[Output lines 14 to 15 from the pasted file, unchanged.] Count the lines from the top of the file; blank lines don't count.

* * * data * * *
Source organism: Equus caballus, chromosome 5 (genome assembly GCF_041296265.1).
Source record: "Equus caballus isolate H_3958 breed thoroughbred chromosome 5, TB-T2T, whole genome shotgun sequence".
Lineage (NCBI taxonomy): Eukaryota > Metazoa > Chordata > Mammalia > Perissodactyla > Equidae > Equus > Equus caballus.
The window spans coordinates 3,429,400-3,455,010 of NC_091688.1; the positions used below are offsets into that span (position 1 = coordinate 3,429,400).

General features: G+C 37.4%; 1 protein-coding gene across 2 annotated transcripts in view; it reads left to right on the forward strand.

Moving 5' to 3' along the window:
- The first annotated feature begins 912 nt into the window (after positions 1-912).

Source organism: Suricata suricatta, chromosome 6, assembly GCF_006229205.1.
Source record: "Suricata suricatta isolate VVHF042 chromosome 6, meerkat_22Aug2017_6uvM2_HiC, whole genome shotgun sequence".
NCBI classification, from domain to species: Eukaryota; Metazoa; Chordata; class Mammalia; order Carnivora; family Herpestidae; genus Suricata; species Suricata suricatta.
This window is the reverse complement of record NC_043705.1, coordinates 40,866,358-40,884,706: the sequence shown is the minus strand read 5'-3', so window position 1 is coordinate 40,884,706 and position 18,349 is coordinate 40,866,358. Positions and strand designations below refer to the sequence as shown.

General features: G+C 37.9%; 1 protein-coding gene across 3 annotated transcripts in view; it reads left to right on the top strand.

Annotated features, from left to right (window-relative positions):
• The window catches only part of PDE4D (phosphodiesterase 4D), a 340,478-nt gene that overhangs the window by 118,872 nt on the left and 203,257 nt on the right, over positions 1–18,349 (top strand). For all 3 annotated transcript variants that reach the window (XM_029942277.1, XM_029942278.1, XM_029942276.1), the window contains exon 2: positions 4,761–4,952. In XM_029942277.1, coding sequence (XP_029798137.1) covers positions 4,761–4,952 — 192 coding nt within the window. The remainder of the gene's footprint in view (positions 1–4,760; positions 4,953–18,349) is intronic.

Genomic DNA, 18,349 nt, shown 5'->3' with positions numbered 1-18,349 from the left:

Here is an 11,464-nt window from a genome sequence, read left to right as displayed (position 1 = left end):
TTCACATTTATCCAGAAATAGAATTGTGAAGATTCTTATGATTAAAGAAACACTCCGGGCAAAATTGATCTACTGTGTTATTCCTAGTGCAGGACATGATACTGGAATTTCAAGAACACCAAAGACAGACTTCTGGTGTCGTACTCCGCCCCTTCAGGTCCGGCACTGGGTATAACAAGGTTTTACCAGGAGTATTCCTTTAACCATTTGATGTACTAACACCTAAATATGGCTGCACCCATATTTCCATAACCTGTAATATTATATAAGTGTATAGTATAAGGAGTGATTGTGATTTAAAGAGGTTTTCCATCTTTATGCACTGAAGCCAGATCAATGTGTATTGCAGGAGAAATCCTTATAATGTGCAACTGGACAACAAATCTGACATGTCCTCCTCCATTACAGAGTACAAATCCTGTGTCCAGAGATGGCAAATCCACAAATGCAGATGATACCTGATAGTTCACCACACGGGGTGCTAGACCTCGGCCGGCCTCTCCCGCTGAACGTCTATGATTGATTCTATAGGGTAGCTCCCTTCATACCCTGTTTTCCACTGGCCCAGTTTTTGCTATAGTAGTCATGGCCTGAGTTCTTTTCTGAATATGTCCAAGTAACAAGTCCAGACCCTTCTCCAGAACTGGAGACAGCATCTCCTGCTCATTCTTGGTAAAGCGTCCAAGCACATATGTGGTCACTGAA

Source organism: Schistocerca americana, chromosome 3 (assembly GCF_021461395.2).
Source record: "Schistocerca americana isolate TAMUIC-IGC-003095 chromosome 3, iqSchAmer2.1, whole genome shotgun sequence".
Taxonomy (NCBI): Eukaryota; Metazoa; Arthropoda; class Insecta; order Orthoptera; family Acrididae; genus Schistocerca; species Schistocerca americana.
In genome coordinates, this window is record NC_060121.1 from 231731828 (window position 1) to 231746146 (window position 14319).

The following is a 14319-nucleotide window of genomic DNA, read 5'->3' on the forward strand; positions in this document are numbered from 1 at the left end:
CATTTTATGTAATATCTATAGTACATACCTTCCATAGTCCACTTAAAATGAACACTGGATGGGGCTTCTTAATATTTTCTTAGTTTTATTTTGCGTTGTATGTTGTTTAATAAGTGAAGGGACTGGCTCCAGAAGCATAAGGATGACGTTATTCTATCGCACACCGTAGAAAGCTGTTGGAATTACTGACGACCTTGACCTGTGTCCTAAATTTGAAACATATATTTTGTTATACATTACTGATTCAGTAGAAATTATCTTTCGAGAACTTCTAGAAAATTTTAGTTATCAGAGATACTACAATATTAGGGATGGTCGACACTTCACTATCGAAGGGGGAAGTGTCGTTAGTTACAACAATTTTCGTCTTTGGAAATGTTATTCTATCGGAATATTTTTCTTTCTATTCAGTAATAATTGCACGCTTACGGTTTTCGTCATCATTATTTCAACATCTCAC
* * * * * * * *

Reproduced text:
• The window catches only part of PDE4D (phosphodiesterase 4D), a 340,478-nt gene that overhangs the window by 118,872 nt on the left and 203,257 nt on the right, over positions 1–18,349 (top strand). For all 3 annotated transcript variants that reach the window (XM_029942277.1, XM_029942278.1, XM_029942276.1), the window contains exon 2: positions 4,761–4,952. In XM_029942277.1, coding sequence (XP_029798137.1) covers positions 4,761–4,952 — 192 coding nt within the window. The remainder of the gene's footprint in view (positions 1–4,760; positions 4,953–18,349) is intronic.

Genomic DNA, 18,349 nt, shown 5'->3' with positions numbered 1-18,349 from the left: